At long last, the Central government has clarified its stance on Section 377 of the Indian Penal Code.
The petitioners contend that their rights to sexuality, sexual autonomy, choice of sexual partner, life, privacy, dignity and equality, along with the other fundamental rights guaranteed by the Constitution, were infringed by Section 377.
Read Also: Prime Minister Narendra Modi is third most followed leader on Twitter, US President Donald Trump leads The constitution bench today commenced hearing in the matter.
After the apex court had set aside the Delhi High Court's 2009 judgement decriminalising sex between consenting adults of the same sex by holding Section 377 of IPC as 'illegal, ' review petitions were filed. The determination of order of nature is not a constant phenomenon.
If the court determines that Section 377 violates the country's constitution, it would extend new LGBTQ protections across the world's second most-populous country.More news: Thailand football team won't attend World Cup final
In May, the apex court made a decision to hear the plea filed by the Indian Institute of Technology's LGBT alumni association, seeking scrapping of Section 377.
As it stands, Section 377 of the colonial-era law says whoever has carnal intercourse "against the order of nature" with any man, woman or animal, will be punished with imprisonment for life.
When the CJI said "we may begin this experiment from hear, the A-G K.K. Venugopal agreed and said the experiment must start soon from the CJI's court and depending upon its functioning for a month, it can be extended to other court halls in the apex court". "We got calls from parents, concerned about what would happen to their children".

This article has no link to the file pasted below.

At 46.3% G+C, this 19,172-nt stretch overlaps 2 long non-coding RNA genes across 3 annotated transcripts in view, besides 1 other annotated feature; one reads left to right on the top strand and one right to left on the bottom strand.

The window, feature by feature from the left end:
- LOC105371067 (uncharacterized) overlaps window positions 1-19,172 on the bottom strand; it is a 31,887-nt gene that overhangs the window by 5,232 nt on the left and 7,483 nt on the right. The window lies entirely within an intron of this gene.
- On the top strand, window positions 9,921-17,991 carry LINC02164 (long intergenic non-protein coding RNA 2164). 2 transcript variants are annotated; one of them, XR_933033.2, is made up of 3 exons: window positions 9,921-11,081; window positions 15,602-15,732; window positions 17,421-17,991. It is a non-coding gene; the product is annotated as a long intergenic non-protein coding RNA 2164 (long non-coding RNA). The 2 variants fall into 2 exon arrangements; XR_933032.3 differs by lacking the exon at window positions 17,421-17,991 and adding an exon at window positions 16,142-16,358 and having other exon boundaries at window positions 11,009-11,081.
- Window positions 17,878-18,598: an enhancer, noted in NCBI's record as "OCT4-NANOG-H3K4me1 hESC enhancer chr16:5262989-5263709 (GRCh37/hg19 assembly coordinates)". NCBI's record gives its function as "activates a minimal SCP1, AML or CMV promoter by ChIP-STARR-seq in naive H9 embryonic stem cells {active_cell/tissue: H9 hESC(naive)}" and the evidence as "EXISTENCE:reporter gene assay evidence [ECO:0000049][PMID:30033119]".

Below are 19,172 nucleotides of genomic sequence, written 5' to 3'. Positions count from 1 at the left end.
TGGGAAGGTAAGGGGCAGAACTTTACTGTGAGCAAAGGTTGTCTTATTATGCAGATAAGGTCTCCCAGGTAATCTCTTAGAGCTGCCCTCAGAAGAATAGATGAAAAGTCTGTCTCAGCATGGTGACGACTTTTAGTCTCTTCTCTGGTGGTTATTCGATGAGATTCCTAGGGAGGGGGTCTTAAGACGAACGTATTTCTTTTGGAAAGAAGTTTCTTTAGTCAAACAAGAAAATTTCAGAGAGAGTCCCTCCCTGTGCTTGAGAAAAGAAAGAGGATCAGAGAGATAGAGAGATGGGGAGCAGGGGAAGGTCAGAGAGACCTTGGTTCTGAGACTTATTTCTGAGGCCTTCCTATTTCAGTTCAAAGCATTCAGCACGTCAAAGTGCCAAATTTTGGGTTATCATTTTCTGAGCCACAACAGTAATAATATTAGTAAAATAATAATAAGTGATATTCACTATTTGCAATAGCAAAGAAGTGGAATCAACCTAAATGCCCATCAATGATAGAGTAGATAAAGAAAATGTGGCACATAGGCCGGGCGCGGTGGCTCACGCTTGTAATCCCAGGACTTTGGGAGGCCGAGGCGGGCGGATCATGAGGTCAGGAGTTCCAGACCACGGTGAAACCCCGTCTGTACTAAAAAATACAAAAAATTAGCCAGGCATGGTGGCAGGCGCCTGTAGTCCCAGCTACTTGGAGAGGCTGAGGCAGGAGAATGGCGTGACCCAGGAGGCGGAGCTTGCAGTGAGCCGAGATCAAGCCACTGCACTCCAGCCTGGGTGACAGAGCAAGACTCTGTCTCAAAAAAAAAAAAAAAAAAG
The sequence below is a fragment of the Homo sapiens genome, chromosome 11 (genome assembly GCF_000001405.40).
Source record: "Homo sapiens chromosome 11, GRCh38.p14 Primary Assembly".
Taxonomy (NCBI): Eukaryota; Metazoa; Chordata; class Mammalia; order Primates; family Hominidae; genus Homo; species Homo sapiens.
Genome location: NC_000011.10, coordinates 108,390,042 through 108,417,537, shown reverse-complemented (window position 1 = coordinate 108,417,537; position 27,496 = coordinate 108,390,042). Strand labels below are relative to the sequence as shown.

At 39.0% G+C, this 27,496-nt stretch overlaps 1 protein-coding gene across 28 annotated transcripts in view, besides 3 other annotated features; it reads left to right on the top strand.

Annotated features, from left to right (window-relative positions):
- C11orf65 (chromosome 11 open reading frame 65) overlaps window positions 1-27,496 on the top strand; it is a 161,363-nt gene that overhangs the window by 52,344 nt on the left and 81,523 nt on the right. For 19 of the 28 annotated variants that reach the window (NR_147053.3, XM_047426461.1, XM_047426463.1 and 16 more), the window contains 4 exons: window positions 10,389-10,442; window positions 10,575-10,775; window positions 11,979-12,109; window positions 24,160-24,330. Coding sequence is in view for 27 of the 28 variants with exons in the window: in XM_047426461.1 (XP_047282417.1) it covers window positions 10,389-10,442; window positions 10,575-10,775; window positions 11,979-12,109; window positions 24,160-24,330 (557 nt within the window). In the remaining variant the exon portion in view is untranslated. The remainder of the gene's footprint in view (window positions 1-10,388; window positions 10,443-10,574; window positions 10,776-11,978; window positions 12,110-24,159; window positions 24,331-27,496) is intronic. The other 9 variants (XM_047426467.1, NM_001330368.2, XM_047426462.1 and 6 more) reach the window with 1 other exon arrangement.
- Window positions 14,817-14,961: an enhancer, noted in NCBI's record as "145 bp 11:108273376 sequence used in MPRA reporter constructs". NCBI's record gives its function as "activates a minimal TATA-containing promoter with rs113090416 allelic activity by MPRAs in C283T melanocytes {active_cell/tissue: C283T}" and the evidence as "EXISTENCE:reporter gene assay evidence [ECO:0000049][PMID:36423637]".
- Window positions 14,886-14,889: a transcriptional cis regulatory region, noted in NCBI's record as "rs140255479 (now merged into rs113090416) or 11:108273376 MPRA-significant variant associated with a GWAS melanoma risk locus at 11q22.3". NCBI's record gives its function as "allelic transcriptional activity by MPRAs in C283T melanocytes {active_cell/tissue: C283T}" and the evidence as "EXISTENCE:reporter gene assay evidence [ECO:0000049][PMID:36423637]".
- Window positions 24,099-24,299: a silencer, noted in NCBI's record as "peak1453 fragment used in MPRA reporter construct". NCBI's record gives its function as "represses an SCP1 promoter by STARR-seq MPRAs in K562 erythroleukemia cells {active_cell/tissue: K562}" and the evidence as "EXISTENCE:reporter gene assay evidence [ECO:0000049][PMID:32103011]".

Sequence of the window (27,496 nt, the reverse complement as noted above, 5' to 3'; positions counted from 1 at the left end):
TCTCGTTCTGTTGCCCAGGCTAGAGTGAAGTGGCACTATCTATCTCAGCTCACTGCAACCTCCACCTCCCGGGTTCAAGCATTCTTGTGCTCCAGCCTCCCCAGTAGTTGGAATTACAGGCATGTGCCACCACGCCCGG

It was on the petition filed by the Naaz Foundation that the Delhi High Court had decriminalised section 377 of the IPC, which was challenged in the apex court by some individuals and religious organisations. We cannot now give an advance ruling on questions like inheritance to live-in partners, whether they can marry, etc.
Appearing for the Centre, Additional Solicitor General Tushar Mehta on Tuesday pleaded that the petitioners should restrict their arguments only to constitutional validity of Section 377.More news: France progress to World Cup final with 1-0 win over Belgium
The bench, led by Chief Justice of India Dipak Misra, however, refused and listed it for today.
Dispelling the apprehensions of the Centre, he said: "We can't judge an issue in a vacuum", thereby telling Mehta that the issue of other rights of LGBT community was not before the bench.
The campaign for decriminalising gay sex also been bolstered by a supreme court ruling in August previous year, which ruled that privacy, including a person's sexuality, was a fundamental right.
"I want to be able to make sure that every citizen in this country has the right to choose their sexual orientation as a consenting adult". The court will likely resume the hearing on Wednesday.More news: George Clooney Rushed to Hospital After Scooter Accident In Italy
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